Digital eye strain in Covid-19 pandemic

[ Dr Lobsang Tsetim ]
The Covid-19 pandemic has brought unprecedented changes in human lives and behaviour. The lurking fear of spread of the disease and lockdowns have confined people at home more than ever; some working, and many not.
Laptops, tablets, smartphones, and other digital gadgets have become an indispensable part of our daily lives. Our dependence on them has increased remarkably during the Covid-19 crisis and lockdown periods. These devices help us to stay productive, enable us to access needed resources, and help reduce social isolation during a period of intense physical distancing.
The Covid-19 pandemic has led to a sharp increase in our screen time, owing to increased time spent on virtual education, working from home, entertainment consumption, online shopping, and electronic communication with friends and family. Reliance on technology and digital solutions to keep children learning, entertained and connected to the outside world has increased due to the closure of schools and strict containment measures. Most schools, too, have shifted to virtual and online classes for continuation of their students’ classes.
‘Screen time’ refers to the duration of time spent in activities that involve peering at a digital screen, including media viewing, working on a computer or tablet, electronic communication, and playing video games. Since the beginning of the Covid-19 stay-in periods, screen time in homes around the globe is at an all-time high. Internet usage is at an all-time high, and Google Classroom, social media usage and online gaming have also gone up tremendously. One survey found that the number of people working remotely with digital devices during the Covid-19 pandemic may increase by upto 30 percent.
It can also promote a sedentary lifestyle and affect sleep, so it’s not surprising that screen time has negative mental and physical health impacts. When this is all compounded by fear, distractibility, loneliness and anxiety over Covid-19, people experience a sort of ‘digital distortion’ – the distortion being that people are being flooded with negative, threatening, panic-inducing information, and that information is becoming over-represented in their mind.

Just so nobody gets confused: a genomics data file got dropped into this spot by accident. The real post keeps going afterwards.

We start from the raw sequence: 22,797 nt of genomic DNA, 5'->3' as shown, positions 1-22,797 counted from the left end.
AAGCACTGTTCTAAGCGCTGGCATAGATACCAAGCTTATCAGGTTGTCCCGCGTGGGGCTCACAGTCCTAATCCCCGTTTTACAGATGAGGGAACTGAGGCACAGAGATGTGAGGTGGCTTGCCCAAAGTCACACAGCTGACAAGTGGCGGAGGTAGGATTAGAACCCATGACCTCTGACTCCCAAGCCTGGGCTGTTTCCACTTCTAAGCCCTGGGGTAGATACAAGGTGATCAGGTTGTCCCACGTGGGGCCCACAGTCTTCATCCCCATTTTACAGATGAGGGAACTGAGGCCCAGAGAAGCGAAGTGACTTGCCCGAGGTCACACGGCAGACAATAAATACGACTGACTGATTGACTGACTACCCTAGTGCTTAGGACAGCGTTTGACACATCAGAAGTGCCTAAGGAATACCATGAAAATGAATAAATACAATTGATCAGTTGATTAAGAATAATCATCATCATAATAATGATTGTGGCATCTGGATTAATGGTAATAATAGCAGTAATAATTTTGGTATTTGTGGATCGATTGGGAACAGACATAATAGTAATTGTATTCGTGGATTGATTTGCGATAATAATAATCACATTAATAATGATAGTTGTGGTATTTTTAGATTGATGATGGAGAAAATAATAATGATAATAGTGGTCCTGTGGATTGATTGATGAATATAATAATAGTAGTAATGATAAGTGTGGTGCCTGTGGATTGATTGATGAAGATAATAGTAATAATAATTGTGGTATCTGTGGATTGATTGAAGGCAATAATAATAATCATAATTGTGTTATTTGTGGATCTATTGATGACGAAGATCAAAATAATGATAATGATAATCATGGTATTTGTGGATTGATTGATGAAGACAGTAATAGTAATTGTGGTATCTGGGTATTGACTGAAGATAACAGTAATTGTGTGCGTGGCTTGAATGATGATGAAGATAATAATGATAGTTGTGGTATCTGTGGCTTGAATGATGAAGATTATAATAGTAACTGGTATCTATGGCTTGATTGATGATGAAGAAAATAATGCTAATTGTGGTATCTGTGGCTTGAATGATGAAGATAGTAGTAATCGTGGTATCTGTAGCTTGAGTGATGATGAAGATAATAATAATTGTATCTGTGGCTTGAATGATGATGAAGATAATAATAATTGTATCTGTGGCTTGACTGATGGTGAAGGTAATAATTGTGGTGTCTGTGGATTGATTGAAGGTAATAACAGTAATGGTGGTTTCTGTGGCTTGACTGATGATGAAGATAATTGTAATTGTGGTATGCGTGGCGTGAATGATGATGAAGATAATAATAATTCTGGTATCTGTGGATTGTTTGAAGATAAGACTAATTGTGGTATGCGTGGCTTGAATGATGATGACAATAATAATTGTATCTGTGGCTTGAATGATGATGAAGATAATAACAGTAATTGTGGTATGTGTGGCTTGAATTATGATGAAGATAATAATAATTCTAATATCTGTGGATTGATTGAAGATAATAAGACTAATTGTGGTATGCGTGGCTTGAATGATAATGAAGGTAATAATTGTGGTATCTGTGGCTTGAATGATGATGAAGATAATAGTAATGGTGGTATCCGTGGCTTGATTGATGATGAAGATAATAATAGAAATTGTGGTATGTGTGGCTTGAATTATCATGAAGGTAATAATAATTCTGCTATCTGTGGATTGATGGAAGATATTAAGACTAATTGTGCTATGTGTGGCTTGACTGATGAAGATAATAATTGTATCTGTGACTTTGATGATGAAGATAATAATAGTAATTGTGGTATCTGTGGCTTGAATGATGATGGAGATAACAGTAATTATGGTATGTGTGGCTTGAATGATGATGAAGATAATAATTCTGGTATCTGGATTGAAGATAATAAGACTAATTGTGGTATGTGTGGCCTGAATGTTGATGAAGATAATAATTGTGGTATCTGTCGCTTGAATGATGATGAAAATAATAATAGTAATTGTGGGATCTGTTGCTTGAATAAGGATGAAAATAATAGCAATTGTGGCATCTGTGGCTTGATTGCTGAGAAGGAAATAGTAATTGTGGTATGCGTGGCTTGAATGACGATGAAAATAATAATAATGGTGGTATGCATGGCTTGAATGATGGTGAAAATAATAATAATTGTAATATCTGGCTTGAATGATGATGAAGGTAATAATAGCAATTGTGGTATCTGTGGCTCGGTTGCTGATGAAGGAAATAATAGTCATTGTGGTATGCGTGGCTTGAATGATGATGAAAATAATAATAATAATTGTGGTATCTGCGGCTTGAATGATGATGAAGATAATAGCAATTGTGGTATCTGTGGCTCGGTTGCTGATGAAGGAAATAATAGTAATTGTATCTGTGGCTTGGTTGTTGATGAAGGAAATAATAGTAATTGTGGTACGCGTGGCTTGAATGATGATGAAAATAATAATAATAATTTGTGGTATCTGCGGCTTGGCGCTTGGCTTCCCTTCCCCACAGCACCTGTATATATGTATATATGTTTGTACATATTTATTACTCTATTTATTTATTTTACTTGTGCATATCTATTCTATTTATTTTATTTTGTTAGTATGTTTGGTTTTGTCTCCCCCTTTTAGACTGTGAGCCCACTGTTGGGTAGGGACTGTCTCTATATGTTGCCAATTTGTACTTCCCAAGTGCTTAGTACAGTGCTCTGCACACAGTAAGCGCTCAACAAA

Increasing screen-time due to continuous usage of smartphones, laptops, computers and other digital devices has profound effects on our eyes. It may result in a significant rise in complaints of eye issues, especially among children and young adults.

Digital eye strain

The complex eye problems related to near work which are experienced during or related to digital device usage is known as digital eye strain or computer vision syndrome. Reading a book or looking at a computer screen for long hours can contribute to eye dryness, which can also make your eyes feel tired.
When you read or look at a computer, you don’t blink as frequently. Normally we blink 12-14 times a minute, but while looking at a screen, our blink rate slows down and the eyes get dryer. According to the American Academy of Optometry, anyone who exceeds two hours of computer use a day is at a risk of computer vision syndrome. Computer vision syndrome (CVS) affects around 60 million people globally.
The American Academy of Ophthalmology noted that focusing on computer screens and digital displays can reduce a person’s blink rate by a third to half. This can cause your eyes to dry out and feel irritated, especially if you have an air conditioner that keeps your room’s humidity low. In most cases, symptoms occur because the visual demands of the task exceed the visual abilities of the individual to comfortably perform the task.


Eye strain from screen use can lead to visual disturbances and other physical discomforts, including tearing, gritty sensation, tired eyes, burning sensations, redness, blurred vision, double vision, and general eye fatigue. It can affect your vision, but it’s more of a comfort issue with long period’s device.
Eye strain and headaches can go hand in hand. For some people, eye strain can be a symptom of headache syndromes like sinusitis, tension headaches, or migraines. All of these things can change how your eyes feel.